Germany’s Covid-19 incidence falls to lowest in two weeks

A medical staff of general practitioners walk to their coronavirus disease (Covid-19) test centre set up outside a doctor’s office in a tent at Berlin’s Reinickendorf district, Germany, March 23, 2020. — Reuters pic
A medical staff of general practitioners walk to their coronavirus disease (Covid-19) test centre set up outside a doctor’s office in a tent at Berlin’s Reinickendorf district, Germany, March 23, 2020. — Reuters pic

Follow us on Instagram and subscribe to our Telegram channel for the latest updates.


BERLIN, April 29 — The number of German coronavirus infections seems to be heading lower but the decline is not yet deep enough to suggest that the third wave of the pandemic has been broken, Health Minister Jens Spahn said today.

“The figures must not only stagnate, they must go down,” Spahn told a news conference, adding that an accelerated vaccination campaign was helping but that there were still too many people being treated in intensive care wards.

Germany’s seven-day average of coronavirus cases per 100,000 people fell today for the third day in a row to 155 – its lowest level in two weeks, data from the Robert Koch Institute (RKI) for infectious diseases showed.

The incidence figure – a key metric used by the German government to determine when to tighten or ease lockdowns – hit 169 on Monday, but has fallen each day since then. The last time it was under 160 was on April 14, when the incidence was 153.

Germany has been struggling to contain a third wave of infections, with efforts complicated by the more contagious B117 variant, which was first identified in Britain, and a relatively slow start to its national vaccination campaign.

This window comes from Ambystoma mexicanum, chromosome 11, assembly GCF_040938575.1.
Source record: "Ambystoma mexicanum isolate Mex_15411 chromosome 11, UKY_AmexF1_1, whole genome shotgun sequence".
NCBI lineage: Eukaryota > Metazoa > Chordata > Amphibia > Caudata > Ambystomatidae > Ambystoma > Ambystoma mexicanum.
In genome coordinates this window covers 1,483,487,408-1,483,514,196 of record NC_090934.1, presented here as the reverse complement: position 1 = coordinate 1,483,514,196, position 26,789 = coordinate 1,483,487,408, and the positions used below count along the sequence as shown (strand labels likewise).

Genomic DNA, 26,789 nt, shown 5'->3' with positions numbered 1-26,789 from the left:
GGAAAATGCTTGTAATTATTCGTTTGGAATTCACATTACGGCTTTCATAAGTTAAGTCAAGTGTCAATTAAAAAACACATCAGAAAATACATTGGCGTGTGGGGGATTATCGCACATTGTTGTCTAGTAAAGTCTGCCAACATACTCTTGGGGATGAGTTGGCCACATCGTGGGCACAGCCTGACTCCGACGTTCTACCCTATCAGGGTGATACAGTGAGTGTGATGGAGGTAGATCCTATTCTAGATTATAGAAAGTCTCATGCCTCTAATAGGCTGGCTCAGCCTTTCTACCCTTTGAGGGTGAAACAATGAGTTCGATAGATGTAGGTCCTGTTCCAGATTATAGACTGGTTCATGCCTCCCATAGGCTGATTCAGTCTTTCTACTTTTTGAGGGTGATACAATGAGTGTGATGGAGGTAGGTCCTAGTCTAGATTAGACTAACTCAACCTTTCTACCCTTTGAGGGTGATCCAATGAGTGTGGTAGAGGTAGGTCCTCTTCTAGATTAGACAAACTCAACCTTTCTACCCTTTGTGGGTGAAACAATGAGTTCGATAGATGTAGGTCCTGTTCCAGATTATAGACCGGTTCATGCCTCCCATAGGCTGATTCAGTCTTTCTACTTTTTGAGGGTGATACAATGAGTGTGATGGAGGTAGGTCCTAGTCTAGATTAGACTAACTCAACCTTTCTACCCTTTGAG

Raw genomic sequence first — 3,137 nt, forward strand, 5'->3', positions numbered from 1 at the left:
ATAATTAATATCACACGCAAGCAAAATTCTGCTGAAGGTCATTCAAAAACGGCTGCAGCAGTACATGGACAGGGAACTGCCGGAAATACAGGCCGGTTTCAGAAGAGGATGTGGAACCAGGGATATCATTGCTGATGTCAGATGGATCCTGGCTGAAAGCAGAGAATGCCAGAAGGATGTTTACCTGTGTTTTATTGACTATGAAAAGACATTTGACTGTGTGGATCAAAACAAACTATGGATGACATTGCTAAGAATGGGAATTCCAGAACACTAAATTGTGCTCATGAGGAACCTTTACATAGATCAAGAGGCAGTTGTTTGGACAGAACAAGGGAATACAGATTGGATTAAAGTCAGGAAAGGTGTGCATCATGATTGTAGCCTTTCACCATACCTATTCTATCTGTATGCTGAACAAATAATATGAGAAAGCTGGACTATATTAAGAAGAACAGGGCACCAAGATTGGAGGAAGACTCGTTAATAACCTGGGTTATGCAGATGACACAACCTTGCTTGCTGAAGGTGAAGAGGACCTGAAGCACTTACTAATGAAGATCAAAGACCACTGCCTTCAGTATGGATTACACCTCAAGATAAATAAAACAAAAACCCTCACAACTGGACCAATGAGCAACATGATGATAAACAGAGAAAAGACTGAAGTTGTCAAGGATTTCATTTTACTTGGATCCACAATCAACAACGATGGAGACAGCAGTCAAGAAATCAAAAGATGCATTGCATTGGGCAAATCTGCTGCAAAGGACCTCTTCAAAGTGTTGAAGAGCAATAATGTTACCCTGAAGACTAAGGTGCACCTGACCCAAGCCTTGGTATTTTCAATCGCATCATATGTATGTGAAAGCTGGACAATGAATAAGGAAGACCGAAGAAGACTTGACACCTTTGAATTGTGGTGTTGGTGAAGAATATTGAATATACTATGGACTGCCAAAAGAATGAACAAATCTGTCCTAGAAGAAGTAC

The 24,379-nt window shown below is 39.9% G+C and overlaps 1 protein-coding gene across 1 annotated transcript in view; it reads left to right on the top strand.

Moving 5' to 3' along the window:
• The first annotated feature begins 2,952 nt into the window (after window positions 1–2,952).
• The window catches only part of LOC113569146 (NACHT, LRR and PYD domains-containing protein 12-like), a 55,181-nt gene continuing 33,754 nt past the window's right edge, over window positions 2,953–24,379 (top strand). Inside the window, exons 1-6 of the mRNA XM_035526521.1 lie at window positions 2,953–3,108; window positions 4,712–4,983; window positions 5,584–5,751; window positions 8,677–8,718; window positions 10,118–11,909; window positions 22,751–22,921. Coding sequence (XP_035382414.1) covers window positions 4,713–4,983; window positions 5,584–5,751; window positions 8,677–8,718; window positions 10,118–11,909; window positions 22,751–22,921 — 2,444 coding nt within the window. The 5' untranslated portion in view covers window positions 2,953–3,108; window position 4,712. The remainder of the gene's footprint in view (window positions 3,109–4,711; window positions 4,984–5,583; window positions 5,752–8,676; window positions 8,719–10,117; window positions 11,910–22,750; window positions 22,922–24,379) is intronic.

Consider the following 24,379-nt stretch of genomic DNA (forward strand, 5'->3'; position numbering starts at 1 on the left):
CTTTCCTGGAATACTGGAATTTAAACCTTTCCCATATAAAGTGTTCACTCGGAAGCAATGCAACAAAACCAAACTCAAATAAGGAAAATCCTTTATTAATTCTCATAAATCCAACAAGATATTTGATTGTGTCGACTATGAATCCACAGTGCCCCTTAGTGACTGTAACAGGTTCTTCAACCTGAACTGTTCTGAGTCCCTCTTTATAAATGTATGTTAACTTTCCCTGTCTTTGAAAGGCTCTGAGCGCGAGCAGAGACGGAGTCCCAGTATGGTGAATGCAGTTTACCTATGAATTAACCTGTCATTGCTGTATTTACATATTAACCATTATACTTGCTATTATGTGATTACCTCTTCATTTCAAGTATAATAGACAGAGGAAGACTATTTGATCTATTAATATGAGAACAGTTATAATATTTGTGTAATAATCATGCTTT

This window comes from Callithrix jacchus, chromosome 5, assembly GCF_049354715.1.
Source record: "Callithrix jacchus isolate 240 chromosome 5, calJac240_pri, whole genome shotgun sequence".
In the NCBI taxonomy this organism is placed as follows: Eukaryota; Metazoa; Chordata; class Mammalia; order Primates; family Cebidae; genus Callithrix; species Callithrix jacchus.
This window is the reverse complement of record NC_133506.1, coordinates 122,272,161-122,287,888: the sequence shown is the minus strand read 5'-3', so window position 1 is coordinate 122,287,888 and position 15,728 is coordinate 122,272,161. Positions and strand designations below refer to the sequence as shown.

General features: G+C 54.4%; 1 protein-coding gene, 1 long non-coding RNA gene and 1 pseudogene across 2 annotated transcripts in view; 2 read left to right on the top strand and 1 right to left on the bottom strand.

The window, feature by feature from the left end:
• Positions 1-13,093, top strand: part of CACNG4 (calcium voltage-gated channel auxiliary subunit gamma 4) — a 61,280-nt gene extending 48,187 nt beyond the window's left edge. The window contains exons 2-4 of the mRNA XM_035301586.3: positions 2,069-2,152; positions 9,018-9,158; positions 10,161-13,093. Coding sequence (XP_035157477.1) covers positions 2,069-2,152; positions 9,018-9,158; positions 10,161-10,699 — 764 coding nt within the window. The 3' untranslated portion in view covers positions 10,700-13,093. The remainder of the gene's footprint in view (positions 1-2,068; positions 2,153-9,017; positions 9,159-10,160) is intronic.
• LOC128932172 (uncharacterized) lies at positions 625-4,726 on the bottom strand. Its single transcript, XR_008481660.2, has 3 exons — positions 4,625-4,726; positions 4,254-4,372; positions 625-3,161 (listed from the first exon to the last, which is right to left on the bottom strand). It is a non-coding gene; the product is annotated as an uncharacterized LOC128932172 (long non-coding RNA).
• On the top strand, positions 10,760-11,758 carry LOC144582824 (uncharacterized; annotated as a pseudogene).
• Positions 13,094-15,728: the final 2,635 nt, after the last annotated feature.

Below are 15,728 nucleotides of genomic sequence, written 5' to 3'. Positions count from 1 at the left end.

Lockdowns

Parts of Germany imposed tougher lockdown rules last weekend after Chancellor Angela Merkel drew up legislation to give the federal government more powers after some of the 16 federal states refused stricter measures.

The new law enables the government to impose curfews between 10 p.m. and 5 a.m. in districts where cases exceed 100 per 100,000 residents on three consecutive days. The rules also include stricter limits on private gatherings and shopping.

Schools will have to close and return to online lessons if cases reach 165 per 100,000 residents on three consecutive days.

If the European Union’s watchdog approves Covid-19 vaccines for children, Germany will be able to vaccinate under 12-year-olds during the summer holidays at the latest, Spahn said.

The number of new confirmed coronavirus cases rose by 24,736 today – almost 5,000 fewer than those recorded a week ago – bringing Germany’s total caseload since the start of the pandemic to 3,357,268.

The total Covid-19 death toll rose by 264 to 82,544. — Reuters

Related Articles